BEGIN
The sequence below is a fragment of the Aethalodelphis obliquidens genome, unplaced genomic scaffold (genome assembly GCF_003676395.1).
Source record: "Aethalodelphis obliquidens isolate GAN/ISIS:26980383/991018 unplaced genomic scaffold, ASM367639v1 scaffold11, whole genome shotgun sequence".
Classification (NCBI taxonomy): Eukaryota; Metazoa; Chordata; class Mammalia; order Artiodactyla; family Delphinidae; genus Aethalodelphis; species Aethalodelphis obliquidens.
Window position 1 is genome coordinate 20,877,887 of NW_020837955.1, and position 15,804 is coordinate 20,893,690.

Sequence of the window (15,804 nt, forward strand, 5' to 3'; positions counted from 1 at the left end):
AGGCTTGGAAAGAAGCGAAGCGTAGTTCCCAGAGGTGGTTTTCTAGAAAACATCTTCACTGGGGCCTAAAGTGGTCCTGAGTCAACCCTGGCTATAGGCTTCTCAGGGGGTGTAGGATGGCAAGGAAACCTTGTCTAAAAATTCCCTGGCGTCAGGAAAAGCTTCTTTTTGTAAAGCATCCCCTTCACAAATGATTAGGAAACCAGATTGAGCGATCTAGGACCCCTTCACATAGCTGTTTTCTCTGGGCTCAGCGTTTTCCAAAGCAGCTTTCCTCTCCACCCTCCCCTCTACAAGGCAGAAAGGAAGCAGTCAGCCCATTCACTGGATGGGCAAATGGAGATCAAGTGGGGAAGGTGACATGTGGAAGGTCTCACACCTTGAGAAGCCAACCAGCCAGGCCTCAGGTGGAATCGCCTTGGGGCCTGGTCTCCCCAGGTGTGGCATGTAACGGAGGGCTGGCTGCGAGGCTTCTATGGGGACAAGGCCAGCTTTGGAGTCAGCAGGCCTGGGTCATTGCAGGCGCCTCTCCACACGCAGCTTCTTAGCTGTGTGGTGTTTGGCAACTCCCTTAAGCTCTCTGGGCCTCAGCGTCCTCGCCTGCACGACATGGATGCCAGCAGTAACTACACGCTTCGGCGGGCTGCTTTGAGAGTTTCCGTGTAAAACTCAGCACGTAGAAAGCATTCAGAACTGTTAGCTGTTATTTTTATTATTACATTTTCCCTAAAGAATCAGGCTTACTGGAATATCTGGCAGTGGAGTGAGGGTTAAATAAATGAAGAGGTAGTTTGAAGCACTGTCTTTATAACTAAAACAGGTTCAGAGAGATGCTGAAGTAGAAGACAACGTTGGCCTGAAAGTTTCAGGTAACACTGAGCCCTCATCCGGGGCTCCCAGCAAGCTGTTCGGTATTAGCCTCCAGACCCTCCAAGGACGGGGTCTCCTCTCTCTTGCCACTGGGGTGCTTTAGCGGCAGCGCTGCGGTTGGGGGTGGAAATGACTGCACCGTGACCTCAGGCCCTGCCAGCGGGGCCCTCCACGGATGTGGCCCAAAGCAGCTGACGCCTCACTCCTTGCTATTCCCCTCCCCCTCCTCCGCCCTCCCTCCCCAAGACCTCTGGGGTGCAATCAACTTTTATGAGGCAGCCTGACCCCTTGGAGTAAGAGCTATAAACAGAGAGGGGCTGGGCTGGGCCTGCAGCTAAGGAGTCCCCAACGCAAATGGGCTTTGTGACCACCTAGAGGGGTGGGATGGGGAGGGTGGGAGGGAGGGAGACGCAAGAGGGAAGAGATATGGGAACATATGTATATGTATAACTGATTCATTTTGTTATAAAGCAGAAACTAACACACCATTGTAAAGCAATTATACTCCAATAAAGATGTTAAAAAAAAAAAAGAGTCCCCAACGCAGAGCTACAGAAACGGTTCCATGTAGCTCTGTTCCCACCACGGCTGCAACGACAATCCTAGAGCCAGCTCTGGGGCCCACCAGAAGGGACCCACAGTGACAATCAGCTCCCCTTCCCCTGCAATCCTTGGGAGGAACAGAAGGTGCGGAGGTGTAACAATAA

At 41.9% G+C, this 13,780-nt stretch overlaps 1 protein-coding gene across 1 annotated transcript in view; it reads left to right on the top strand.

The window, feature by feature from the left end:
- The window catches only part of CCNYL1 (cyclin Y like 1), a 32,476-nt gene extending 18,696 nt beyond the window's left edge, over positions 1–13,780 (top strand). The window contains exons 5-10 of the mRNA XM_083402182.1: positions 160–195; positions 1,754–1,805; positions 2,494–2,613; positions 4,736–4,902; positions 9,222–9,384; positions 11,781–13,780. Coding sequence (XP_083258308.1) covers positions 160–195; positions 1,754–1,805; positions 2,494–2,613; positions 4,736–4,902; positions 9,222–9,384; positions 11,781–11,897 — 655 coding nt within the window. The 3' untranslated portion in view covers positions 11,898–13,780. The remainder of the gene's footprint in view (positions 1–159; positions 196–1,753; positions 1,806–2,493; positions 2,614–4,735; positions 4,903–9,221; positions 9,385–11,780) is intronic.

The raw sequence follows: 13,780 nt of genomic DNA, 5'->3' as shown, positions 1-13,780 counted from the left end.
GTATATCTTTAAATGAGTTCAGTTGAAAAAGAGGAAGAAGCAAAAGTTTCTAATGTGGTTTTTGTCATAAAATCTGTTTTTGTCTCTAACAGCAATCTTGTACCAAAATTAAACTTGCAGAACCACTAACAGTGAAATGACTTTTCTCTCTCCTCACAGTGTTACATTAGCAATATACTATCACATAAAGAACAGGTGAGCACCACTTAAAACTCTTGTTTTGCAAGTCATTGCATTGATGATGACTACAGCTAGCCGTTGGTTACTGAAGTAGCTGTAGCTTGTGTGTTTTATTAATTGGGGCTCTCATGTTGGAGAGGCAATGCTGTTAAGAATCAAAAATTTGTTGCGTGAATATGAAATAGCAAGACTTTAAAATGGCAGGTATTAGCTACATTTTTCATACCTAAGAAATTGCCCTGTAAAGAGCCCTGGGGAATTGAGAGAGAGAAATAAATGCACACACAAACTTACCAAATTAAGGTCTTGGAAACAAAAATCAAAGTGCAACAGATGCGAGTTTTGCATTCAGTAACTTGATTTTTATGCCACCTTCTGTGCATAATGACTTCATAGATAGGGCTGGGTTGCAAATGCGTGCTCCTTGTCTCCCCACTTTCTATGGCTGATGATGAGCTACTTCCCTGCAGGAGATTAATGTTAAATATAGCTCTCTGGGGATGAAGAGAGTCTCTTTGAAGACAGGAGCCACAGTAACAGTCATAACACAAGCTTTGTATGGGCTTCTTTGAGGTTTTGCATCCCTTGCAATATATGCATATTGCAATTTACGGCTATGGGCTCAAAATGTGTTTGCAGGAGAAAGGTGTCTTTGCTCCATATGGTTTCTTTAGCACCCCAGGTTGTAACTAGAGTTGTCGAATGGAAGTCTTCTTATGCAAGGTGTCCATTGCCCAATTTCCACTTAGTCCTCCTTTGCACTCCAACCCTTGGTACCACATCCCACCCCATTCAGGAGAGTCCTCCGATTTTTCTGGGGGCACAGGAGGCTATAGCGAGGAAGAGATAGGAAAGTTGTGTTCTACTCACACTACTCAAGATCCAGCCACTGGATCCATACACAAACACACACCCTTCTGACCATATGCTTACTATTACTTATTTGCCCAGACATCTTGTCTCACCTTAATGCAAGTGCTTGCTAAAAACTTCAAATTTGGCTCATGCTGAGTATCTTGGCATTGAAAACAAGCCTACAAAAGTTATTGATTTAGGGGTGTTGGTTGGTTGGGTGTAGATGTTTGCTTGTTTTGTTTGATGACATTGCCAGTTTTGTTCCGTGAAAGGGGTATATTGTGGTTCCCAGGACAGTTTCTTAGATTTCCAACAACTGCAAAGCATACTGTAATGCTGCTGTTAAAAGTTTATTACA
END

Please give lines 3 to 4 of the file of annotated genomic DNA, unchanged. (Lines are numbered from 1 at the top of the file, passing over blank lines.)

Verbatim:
Classification (NCBI taxonomy): Eukaryota; Metazoa; Chordata; class Mammalia; order Artiodactyla; family Delphinidae; genus Aethalodelphis; species Aethalodelphis obliquidens.
Window position 1 is genome coordinate 20,877,887 of NW_020837955.1, and position 15,804 is coordinate 20,893,690.